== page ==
6-Rare Error Packs Create Brothers’ War Prerelease Controversy!

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With the introduction of The Brothers’ War comes a wave of misprints like the MTG community has never seen before. Between Commander decks with only two cards in them and entire booster packs with their Uncommon slots replaced with Rare cards, The Brothers’ War features an opening experience like players have never seen before. These have impact The Brothers’ War prerelease weekend, ruining any sort of balance provided by the sealed format.

Brothers’ War Prerelease Pools Dominated by Rares

Several Brothers’ War prerelease kits seemed to have a rather peculiar error over the weekend. Some packs had their Uncommon slots replaced with Rare cards. Generally, the highest amount of Rares that a Brothers’ War Draft Pack should be able to provide is three. One would be the normal Rare slot, one would come from the Retro Artifact slot, and the last Rare would need to be a foil one. An error pack like this one would have four rare cards at minimum and six at the highest. This means that a player with six error packs in their pod could have a 36-rare pool.

In terms of balance, the implications of this can be absolutely devastating. The average pool of about 10 rares is going to have a very difficult time competing with a 15-rare one which, under most circumstances, will likely give the error pools a gross advantage.

This, ironically, affected the MTGRocks staff as well. I had two faulty packs of this nature in my prerelease kit, creating a pool with 16 Rares(pictured above). After playing out a set, I decided to drop from the event, as having a pool of cards so different from the rest of the event took the fun away from it. I will admit, however, that this was a very thrilling opening experience.

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Commander Decks with Two Cards in Them?

This particular event seems to be a lot rarer than the previous one, but a tiny subset of players appears to be opening Commander decks with only two cards in them. Our featured Twitter user opened a Commander deck with multiple copies of the flagship Commander Mishra, Eminent One, and numerous copies of Ashnod, the Uncaring. @blakexkunkel asked Wizards if this deck would be Commander legal, which was responded to with the following:

“We’re gonna have to say ‘no’ on that, but if you provide us with some additional information at https://magic-support.wizards.com/hc/en-us/requests/new?ticket_form_id=360000002863… we’d be happy to send out a replacement deck!”

Considering Mishra, Eminent One’s current secondary market value, a lot of commenters pointed out that this error may be in the customer’s favor:

In all reality, should you get a Commander error like this, report it to the customer support link featured above. Not only will you have a crazy error product like this, but you should be able to replace it with a product that works as intended.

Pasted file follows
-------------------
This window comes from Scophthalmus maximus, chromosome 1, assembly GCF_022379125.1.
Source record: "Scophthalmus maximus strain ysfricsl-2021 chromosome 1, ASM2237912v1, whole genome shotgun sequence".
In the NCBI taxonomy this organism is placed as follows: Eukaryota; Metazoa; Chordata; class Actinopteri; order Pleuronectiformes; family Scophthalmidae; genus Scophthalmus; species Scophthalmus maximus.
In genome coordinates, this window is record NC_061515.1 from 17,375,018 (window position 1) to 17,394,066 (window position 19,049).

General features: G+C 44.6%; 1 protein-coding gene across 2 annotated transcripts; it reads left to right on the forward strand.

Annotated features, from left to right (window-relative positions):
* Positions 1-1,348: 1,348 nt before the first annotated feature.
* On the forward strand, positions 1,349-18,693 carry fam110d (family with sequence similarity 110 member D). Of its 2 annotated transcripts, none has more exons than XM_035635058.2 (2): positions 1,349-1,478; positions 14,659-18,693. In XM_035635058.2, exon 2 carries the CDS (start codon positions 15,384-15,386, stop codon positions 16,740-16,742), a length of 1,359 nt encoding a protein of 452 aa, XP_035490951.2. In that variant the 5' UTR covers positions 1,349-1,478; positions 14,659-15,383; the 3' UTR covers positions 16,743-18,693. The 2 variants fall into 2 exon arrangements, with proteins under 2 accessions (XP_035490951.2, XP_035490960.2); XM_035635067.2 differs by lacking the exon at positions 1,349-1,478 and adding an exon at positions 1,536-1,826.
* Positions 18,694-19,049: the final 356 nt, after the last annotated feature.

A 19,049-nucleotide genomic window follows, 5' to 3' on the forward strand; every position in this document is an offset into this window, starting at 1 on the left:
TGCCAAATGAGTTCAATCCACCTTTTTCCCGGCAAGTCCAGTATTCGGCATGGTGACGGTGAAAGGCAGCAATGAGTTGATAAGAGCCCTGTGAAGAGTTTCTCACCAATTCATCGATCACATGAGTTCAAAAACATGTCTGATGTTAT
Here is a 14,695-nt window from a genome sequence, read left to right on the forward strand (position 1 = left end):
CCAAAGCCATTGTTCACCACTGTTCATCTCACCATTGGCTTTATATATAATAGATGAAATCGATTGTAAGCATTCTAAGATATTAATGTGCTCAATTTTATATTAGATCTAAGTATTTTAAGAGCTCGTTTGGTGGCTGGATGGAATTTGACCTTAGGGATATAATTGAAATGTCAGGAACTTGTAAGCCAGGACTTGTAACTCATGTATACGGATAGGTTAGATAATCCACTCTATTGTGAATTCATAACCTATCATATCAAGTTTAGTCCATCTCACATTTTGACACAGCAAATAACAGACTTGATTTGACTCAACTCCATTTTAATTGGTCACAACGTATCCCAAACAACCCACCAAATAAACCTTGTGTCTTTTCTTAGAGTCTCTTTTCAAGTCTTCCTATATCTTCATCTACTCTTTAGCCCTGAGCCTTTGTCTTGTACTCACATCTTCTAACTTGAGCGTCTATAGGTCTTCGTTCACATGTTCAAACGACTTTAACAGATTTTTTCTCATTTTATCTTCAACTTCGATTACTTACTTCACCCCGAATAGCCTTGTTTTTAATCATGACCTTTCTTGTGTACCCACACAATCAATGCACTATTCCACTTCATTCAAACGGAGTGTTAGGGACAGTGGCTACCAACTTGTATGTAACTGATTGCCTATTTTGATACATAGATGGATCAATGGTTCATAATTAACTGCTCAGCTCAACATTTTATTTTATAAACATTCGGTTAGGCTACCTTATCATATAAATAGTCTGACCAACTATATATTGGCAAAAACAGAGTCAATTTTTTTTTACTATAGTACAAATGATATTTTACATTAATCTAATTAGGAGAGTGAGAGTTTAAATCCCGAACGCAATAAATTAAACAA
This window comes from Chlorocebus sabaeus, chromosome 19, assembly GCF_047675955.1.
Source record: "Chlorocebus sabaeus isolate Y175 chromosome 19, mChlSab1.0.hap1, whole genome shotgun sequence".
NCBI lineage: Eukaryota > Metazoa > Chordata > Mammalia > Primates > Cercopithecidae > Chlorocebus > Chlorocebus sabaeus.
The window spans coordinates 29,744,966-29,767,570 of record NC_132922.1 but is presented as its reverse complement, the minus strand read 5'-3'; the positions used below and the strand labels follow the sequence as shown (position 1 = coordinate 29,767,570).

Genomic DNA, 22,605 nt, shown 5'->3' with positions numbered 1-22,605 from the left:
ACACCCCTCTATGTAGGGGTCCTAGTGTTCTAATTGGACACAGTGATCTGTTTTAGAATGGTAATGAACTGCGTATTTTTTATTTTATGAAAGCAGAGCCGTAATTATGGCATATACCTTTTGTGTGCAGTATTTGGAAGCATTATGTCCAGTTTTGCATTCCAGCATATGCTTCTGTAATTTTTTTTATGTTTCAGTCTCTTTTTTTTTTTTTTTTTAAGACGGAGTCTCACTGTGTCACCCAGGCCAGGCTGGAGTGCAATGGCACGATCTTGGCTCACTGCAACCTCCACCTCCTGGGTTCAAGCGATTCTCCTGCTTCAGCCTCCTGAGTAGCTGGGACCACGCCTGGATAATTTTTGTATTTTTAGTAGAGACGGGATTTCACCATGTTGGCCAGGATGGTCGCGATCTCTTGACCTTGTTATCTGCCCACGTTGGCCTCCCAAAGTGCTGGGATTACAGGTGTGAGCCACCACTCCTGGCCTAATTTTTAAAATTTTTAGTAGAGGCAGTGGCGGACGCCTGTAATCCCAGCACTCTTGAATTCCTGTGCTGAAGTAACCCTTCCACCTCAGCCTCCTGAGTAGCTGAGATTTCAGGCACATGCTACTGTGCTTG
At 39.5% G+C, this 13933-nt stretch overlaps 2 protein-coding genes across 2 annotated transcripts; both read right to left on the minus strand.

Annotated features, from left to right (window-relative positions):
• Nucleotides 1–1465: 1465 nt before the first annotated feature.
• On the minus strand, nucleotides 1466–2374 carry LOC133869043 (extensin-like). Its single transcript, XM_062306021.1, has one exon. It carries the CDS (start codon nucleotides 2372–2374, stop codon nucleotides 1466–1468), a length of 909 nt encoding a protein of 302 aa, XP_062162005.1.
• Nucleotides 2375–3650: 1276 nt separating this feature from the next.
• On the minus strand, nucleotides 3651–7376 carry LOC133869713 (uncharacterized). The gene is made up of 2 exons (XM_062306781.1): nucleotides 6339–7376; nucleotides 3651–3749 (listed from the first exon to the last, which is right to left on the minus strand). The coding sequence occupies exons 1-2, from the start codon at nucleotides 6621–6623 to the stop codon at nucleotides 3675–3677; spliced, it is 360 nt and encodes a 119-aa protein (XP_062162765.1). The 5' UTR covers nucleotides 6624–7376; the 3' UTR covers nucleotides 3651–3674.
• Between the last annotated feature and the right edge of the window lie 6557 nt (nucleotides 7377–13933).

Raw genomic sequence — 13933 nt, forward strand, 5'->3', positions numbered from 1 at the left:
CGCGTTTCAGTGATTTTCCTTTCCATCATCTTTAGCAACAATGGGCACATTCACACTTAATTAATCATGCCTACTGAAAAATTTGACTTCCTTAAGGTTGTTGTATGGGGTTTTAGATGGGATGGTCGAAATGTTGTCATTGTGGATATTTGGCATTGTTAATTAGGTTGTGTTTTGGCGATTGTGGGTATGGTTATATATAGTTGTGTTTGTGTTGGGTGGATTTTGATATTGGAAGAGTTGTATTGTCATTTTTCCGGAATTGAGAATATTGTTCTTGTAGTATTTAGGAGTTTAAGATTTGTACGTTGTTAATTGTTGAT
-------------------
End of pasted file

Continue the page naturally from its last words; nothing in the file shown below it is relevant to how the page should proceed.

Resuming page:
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Language Errors Persist

Picture from Redditor reaknox

Last week, we wrote an article that highlighted an error with the Unearth cost of the card Mask of the Jadecrafter. Well, the Redditor who highlighted the error ended up going to a prerelease and getting the error he highlighted, proving that this misprint did affect some prereleases. This is the least impactful of the misprints highlighted here, but it does create a need for players to be aware of the Oracle Text.

In a situation where cards do different things than what they read, it’s obviously very easy for MTG players who are unaware of the error to play the card as read. Becoming familiar with the Oracle Text can help prevent these mistakes that, honestly, aren’t even the player’s fault. If there is a card that you’re unsure of how its effect works or, in this situation, are uncertain if the card’s printed values are correct, head over to gatherer.wizards.com and check out the card in question there. The best alternative, of course, is to consult a judge if your tournament has one. That said, most prereleases are casual. As a result, having a judge at one is pretty uncommon.

How to Fix Issues?

While I was allowed to play my pack as opened, I’m not sure if that was how we were supposed to handle this event at our prerelease. In hindsight, I could have opened a second kit that, after playing it out, could have gone back to the store for singles. While I had a second prerelease kit ordered for someone else, this won’t always be the case when error boxes are opened. This also assumes that extra prerelease kits are available, which is not always the case. Either way, for the sake of fairness at a prerelease, we can only hope that an error like this one at the Brothers’ War prerelease will not repeat itself in the near future.

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